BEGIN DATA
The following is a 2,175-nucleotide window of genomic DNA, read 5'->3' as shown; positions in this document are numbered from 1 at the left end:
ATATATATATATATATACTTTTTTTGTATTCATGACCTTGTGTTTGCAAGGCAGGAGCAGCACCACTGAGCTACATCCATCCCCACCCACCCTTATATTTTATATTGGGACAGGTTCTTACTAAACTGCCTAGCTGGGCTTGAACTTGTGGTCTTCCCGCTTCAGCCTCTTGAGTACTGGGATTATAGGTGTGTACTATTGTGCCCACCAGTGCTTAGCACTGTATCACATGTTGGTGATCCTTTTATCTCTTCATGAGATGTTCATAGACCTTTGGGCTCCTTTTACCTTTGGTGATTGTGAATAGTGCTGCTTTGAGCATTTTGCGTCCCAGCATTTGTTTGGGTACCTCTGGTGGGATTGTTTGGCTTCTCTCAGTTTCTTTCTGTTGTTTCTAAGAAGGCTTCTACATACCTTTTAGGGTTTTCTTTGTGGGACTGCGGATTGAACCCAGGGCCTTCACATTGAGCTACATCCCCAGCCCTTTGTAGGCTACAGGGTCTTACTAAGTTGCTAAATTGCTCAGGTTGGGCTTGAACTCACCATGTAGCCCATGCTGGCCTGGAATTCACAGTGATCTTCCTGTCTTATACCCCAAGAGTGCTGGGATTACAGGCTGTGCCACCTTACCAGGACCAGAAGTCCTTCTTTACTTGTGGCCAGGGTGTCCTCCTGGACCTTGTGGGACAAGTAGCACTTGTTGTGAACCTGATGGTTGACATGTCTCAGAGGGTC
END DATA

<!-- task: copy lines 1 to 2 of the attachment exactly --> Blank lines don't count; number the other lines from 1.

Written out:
The following is a 2,175-nucleotide window of genomic DNA, read 5'->3' as shown; positions in this document are numbered from 1 at the left end:
ATATATATATATATATACTTTTTTTGTATTCATGACCTTGTGTTTGCAAGGCAGGAGCAGCACCACTGAGCTACATCCATCCCCACCCACCCTTATATTTTATATTGGGACAGGTTCTTACTAAACTGCCTAGCTGGGCTTGAACTTGTGGTCTTCCCGCTTCAGCCTCTTGAGTACTGGGATTATAGGTGTGTACTATTGTGCCCACCAGTGCTTAGCACTGTATCACATGTTGGTGATCCTTTTATCTCTTCATGAGATGTTCATAGACCTTTGGGCTCCTTTTACCTTTGGTGATTGTGAATAGTGCTGCTTTGAGCATTTTGCGTCCCAGCATTTGTTTGGGTACCTCTGGTGGGATTGTTTGGCTTCTCTCAGTTTCTTTCTGTTGTTTCTAAGAAGGCTTCTACATACCTTTTAGGGTTTTCTTTGTGGGACTGCGGATTGAACCCAGGGCCTTCACATTGAGCTACATCCCCAGCCCTTTGTAGGCTACAGGGTCTTACTAAGTTGCTAAATTGCTCAGGTTGGGCTTGAACTCACCATGTAGCCCATGCTGGCCTGGAATTCACAGTGATCTTCCTGTCTTATACCCCAAGAGTGCTGGGATTACAGGCTGTGCCACCTTACCAGGACCAGAAGTCCTTCTTTACTTGTGGCCAGGGTGTCCTCCTGGACCTTGTGGGACAAGTAGCACTTGTTGTGAACCTGATGGTTGACATGTCTCAGAGGGTC